Enjoying the Christmas Lights? Thank Jewish Refugees from the Ottoman EmpireRoundup
tags: Jewish history, immigration, Ottoman Empire, Sephardic Jews, Christmas
Devin E. Naar is an associate professor of Jewish studies and history and founder and chair of the Sephardic Studies Program at the University of Washington in Seattle. His first book, Jewish Salonica: Between the Ottoman Empire and Modern Greece, won a National Jewish Book Award.
Americans spend more than half a billion dollars annually on 150 million units of imported Christmas lights. U.S. News & World Report ranks the best Christmas light displays. And ABC’s reality TV show “The Great Christmas Light Fight” recently premiered its 10th season. Christmas lights, in short, are not only ubiquitous but also central to American culture.
But that has not always been the case. The man credited with popularizing Christmas lights in the early 20th century, Albert Sadacca, had never celebrated Christmas. In fact, he was a Jew from the Muslim world.
How Sadacca (1901-1980), his brothers and other Jews from the Ottoman Empire pioneered the Christmas-lights market a century ago reveals a dark side of their story — one shaped by nativism, antisemitism, Islamophobia and labor exploitation. Those forces have scrubbed Sadacca’s Ottoman Jewish background from our understanding of the holiday and the twinkly lights that illuminate it.
Sadacca, his parents and five siblings came from Canakkale, a town across the Sea of Marmara from Istanbul on the Asian side of the Dardanelles. They arrived in the United States between 1907 and 1911, as the Ottoman Empire embarked on a cataclysmic decade of war. They numbered among the 60,000 Jews from the Ottoman Empire — today’s Turkey, Greece, Syria and elsewhere — who arrived during the first quarter of the 20th century. A small group compared with the 2 million Eastern European Jews arriving in the same era, Ottoman Jews flummoxed immigration officials and new neighbors alike. They were largely the descendants of Jews expelled from Spain in 1492 who found refuge in the Ottoman Empire. These Sephardic Jews developed a language known as Ladino that fused Castilian Spanish with Hebrew, Turkish, Greek and Italian — which they wrote in Hebrew letters. Eastern European Jews on the Lower East Side of New York could not imagine Jews who did not speak Yiddish. Instead, Sephardic Jews gravitated to Puerto Rican communities in Harlem because of the similarity of their languages.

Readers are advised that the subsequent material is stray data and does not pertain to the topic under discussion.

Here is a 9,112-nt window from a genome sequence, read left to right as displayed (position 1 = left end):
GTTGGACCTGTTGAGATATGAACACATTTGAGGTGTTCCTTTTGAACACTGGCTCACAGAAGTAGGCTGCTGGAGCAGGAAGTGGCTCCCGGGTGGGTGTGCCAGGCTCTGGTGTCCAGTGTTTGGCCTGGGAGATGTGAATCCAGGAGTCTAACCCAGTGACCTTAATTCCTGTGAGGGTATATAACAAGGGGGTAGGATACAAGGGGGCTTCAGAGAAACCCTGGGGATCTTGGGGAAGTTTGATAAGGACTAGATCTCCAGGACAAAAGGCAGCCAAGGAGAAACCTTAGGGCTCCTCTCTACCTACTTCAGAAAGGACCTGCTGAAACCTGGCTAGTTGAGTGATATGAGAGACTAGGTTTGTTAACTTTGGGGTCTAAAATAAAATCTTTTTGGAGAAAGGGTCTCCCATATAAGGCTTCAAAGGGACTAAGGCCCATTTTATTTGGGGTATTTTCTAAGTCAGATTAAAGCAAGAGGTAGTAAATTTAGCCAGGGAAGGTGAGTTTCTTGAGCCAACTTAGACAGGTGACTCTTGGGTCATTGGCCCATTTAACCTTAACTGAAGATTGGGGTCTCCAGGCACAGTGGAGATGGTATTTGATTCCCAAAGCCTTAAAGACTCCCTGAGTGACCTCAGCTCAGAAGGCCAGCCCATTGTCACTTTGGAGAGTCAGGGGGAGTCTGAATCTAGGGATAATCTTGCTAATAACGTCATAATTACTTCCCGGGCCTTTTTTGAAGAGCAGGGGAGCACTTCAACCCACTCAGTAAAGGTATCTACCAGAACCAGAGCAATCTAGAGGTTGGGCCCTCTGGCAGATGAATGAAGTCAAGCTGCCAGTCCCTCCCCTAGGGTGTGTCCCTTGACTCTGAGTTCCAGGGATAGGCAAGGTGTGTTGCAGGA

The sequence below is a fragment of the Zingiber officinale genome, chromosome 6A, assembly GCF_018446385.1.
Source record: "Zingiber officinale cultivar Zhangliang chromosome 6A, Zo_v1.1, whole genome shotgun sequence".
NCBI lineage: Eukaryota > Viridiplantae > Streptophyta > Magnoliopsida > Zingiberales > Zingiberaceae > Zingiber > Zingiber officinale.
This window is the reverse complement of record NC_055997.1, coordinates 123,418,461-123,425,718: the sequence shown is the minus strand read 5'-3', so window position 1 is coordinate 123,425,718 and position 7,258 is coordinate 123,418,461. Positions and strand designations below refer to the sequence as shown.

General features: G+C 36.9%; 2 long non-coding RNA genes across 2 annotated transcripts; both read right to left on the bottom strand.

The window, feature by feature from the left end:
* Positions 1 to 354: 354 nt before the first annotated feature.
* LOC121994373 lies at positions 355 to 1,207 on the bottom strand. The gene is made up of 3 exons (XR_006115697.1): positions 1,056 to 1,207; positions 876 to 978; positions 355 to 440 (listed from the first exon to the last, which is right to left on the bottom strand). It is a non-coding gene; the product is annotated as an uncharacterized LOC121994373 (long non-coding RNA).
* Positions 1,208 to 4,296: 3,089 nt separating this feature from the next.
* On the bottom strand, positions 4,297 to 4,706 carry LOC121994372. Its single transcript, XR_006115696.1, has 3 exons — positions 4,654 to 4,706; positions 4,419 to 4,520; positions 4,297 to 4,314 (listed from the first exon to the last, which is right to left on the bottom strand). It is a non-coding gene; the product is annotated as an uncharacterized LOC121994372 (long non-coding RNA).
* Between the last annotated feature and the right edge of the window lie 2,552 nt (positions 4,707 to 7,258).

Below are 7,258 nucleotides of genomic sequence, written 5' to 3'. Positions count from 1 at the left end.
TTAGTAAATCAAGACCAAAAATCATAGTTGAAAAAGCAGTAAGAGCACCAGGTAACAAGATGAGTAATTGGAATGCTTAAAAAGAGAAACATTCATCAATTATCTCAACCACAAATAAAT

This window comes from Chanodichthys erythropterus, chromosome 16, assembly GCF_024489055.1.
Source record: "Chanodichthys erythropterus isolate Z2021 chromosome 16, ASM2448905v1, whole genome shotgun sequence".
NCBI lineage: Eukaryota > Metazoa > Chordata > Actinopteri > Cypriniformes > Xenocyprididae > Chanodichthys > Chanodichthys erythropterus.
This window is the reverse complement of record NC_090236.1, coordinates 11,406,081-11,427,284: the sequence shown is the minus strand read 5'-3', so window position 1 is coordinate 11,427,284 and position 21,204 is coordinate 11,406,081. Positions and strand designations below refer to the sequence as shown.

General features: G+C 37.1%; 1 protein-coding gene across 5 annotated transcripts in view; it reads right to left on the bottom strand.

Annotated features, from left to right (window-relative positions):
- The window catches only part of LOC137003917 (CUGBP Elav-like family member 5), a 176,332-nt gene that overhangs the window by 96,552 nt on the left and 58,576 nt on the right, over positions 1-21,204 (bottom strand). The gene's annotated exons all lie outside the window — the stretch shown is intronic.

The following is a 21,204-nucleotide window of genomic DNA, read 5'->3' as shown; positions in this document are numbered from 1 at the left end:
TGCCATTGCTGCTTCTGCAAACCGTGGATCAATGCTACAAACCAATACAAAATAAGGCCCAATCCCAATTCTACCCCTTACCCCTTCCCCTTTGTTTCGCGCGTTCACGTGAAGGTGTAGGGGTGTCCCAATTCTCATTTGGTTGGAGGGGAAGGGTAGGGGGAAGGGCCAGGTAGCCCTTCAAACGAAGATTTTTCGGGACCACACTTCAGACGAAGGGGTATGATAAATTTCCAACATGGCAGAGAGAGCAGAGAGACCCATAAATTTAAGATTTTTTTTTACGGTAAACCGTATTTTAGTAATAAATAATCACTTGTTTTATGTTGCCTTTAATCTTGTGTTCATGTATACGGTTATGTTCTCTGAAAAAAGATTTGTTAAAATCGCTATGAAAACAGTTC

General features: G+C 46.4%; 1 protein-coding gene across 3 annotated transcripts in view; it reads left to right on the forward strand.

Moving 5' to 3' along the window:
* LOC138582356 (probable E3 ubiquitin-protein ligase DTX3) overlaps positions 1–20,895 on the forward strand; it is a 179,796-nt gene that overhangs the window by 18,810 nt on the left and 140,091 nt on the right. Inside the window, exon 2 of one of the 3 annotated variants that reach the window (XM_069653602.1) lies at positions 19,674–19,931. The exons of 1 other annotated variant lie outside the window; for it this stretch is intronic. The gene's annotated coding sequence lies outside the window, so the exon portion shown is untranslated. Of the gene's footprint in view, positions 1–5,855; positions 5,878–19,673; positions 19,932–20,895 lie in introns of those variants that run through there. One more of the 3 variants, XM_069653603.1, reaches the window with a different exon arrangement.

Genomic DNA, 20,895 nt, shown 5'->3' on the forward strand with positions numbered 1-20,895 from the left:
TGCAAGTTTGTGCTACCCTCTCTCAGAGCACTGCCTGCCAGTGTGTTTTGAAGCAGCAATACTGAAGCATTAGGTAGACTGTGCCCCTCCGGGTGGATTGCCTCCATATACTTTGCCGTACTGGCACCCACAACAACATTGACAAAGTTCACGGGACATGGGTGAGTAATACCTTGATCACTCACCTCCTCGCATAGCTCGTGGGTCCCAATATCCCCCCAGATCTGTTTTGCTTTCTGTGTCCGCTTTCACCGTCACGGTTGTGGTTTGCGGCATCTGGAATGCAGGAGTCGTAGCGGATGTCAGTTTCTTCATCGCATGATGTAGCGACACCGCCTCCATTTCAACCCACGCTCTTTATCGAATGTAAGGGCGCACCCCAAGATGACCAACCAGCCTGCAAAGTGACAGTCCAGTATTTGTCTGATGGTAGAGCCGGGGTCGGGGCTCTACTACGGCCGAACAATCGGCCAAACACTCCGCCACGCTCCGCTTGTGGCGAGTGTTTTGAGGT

According to the eugenics-inspired racial classifications of the era, were these newcomers “Hebrews”? Or “Turks”? Regardless, immigration authorities considered them part of an “invasion” from “Western Asiatic countries” that threatened to undermine the White, Protestant character of the country. Some became ensnarled by immigration laws that excluded Muslims by barring those who practiced polygamy or came from polygamous societies. Debates raged in the press and the courts over whether those from the Ottoman Empire ought to be eligible for naturalization — a privilege available to those deemed “White” by law, always a contested category.
Ottoman Jews — who called themselves Turkinos in Ladino — sought comfort among their own. They established cafes, mutual aid societies, synagogues, religious schools, Ladino newspapers, theater troupes and social and political organizations in New York and in cities across the country, from Atlanta to Indianapolis, Los Angeles and Seattle. In New York, some found work as coatroom attendants, bootblacks, postcard peddlers or theater concessionaires. Many worked in the garment industry or in battery, flashlight and lightbulb factories.
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